Lisa Lo Paro
May 12, 2015 5:32 am

I’m 23. I’m a college-educated working writer, and even though I have been in the work force since I was 13 — as a waitress, bartender, then as an intern in half a dozen offices, an SAT tutor and finally as a freelancer — there are still so many aspects of being an adult that just go waaay over my head. Like, how can I know so much about the internal structure of a plant cell but still have no idea how to file my own taxes? THESE are the kinds of lessons we should learn in school, as well as things few people ever need, like pre-calculus. (Kidding, math teachers.)

Becoming an adult comes with a lot of awesome milestones: at 18, you can get a tattoo, serve your country, and rent a hotel room. You can drink at 21 and rent a car at 25. But there are still so many things about being an adult and growing older that still scare the absolute daylights out of me. Like these things:

Paying a mortgage

Paying rent I completely understand—you need a place to live so you pay someone for that space. But buying a house involves all sorts of scary and confusing things like a down payment, thirty years mortgage, being in escrow, and a whole host of other things no one tells you. Because seriously, who even knows what “escrow” means anyway? I know it has to do with loans and bank accounts, but my knowledge stops there. I’m going to need a pamphlet or an e-course before I dive into that deep end.

Saving for retirement

Um…I have a savings account? Does that count? Whenever my sisters talk about 100% contribution matching and 401(K)s I’m all like *snooooooze.* But then you see these commercials on TV about these stately gentlemen who have only enough retirement money left for half of their lifespans, or news items about how no one can retire at 65 anymore, and how Social Security is spiraling toward bankruptcy. I will retire at 84, if I’m lucky. *Sigh*

All of the insurances

I refer the recent episode of Keeping Up With the Kardashians when Kylie Jenner is spooked out of buying a house because of all of the crazy-type insurances she needs and has no idea how to manage. Things like homeowner’s insurance, flood insurance, earthquake insurance, fire insurance, homeowner’s association fees, and  rattlesnake fencing are totally crazy things that I never even thought existed, let alone needed. Except perhaps for the rattlesnake fencing. I’ll definitely need that.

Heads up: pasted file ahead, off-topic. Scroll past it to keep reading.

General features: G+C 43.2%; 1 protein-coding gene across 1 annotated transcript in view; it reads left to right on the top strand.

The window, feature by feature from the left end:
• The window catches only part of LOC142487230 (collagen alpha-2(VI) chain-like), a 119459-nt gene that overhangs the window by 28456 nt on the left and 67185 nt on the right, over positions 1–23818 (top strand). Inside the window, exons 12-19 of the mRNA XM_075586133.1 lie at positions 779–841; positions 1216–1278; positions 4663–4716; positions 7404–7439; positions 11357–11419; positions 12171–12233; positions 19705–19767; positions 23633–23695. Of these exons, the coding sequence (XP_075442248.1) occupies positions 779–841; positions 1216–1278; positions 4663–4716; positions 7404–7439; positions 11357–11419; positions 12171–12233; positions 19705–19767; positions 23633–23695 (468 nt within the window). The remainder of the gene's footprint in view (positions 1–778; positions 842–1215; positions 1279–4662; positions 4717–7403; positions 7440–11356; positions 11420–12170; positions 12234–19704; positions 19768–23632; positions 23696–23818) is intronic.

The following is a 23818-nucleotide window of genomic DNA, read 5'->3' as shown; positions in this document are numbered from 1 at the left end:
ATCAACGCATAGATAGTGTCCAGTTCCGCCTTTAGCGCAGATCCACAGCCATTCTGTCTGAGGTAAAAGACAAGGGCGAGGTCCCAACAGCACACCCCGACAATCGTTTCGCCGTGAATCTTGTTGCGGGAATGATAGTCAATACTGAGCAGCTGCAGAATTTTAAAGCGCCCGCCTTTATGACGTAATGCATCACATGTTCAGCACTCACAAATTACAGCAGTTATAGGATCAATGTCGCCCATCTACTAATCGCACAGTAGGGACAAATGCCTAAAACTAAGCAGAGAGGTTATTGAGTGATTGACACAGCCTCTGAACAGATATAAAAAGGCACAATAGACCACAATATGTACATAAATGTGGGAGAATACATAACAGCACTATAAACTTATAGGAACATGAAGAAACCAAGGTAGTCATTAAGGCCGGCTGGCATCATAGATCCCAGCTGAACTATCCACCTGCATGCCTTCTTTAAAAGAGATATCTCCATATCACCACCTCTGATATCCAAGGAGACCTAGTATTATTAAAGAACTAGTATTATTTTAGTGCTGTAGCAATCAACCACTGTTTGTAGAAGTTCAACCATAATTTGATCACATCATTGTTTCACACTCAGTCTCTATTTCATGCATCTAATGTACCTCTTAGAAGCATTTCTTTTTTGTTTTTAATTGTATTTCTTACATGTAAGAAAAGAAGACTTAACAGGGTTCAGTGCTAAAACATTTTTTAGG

Being married (not so much getting married)

Getting married I am totally excited for, from a strictly fashion-and-party perspective. You get to buy a pretty dress! All of the flowers! Everything is about you! Open bar! But…being married? Like, having a potential spouse? Being a wife? Just thinking of myself as a “wife” is enough to give me the shivers. I am totally behind my friends who have taken the leap, but it still feels so distant and incomprehensible for me. I’m used to be a onesome, not a twosome—and making a lifelong commitment is hard to imagine at this point in my not-a-girl-not-yet-a-woman state of mind.

Being full-time responsible for child

BABIES! Who doesn’t love babies? They giggle all cute, they’re squishy in the best ways, and when they cry you can just be like, “Take her back!” Except…the mother is you. And you’re entirely responsible for the well-being and future of a whole other human being, and that’s provided you only have one child. I’m still a child, so becoming a mother is perhaps the most frightening thing I can think of. It’s also, I’ve heard, the most rewarding thing—and I totally admire moms who are fielding their 20s with children. But I’m not ready yet.

Paying off massive debt

How am I ever going to save for retirement if I am still paying off my college tuition when I inevitably retire at 84 years old?!

Turning into my parents

I love my parents, but the slow descent from my young, carefree personality into someone who has to worry about the tax code and the national debt and asbestos in the ceiling will be terrifying in the extreme. Simply agreeing with my mother is a new experience I haven’t entirely gotten used to yet.

Not getting in Chipotle ten times a month, because you need that money for retirement

And perhaps what’s worse: putting your guacamole money into your retirement account…I think I’d rather have guacamole on my burrito bowl than a 401(K). Is it just me?

(Image via HBO)

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